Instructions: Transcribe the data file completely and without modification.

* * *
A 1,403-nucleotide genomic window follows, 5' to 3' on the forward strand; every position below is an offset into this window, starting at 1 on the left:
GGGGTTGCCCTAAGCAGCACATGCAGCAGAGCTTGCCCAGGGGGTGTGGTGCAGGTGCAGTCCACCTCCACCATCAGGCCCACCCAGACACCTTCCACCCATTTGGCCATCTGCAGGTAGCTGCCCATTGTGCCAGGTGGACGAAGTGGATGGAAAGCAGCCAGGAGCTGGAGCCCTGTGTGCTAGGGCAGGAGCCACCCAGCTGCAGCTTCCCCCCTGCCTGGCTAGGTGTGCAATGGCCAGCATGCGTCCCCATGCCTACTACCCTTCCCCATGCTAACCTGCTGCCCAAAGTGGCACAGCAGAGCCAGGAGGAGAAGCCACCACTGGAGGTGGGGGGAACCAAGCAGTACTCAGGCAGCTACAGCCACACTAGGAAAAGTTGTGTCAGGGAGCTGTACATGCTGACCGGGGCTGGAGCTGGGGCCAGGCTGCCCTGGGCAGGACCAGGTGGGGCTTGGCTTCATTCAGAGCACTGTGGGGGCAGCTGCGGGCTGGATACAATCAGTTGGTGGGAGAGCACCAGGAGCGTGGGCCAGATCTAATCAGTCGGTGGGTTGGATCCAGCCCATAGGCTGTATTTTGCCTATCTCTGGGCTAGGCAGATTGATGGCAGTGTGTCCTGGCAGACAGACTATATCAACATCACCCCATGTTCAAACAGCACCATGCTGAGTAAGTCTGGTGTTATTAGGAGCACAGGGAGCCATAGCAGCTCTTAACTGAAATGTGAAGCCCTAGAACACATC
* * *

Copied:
A 1,403-nucleotide genomic window follows, 5' to 3' on the forward strand; every position below is an offset into this window, starting at 1 on the left:
GGGGTTGCCCTAAGCAGCACATGCAGCAGAGCTTGCCCAGGGGGTGTGGTGCAGGTGCAGTCCACCTCCACCATCAGGCCCACCCAGACACCTTCCACCCATTTGGCCATCTGCAGGTAGCTGCCCATTGTGCCAGGTGGACGAAGTGGATGGAAAGCAGCCAGGAGCTGGAGCCCTGTGTGCTAGGGCAGGAGCCACCCAGCTGCAGCTTCCCCCCTGCCTGGCTAGGTGTGCAATGGCCAGCATGCGTCCCCATGCCTACTACCCTTCCCCATGCTAACCTGCTGCCCAAAGTGGCACAGCAGAGCCAGGAGGAGAAGCCACCACTGGAGGTGGGGGGAACCAAGCAGTACTCAGGCAGCTACAGCCACACTAGGAAAAGTTGTGTCAGGGAGCTGTACATGCTGACCGGGGCTGGAGCTGGGGCCAGGCTGCCCTGGGCAGGACCAGGTGGGGCTTGGCTTCATTCAGAGCACTGTGGGGGCAGCTGCGGGCTGGATACAATCAGTTGGTGGGAGAGCACCAGGAGCGTGGGCCAGATCTAATCAGTCGGTGGGTTGGATCCAGCCCATAGGCTGTATTTTGCCTATCTCTGGGCTAGGCAGATTGATGGCAGTGTGTCCTGGCAGACAGACTATATCAACATCACCCCATGTTCAAACAGCACCATGCTGAGTAAGTCTGGTGTTATTAGGAGCACAGGGAGCCATAGCAGCTCTTAACTGAAATGTGAAGCCCTAGAACACATC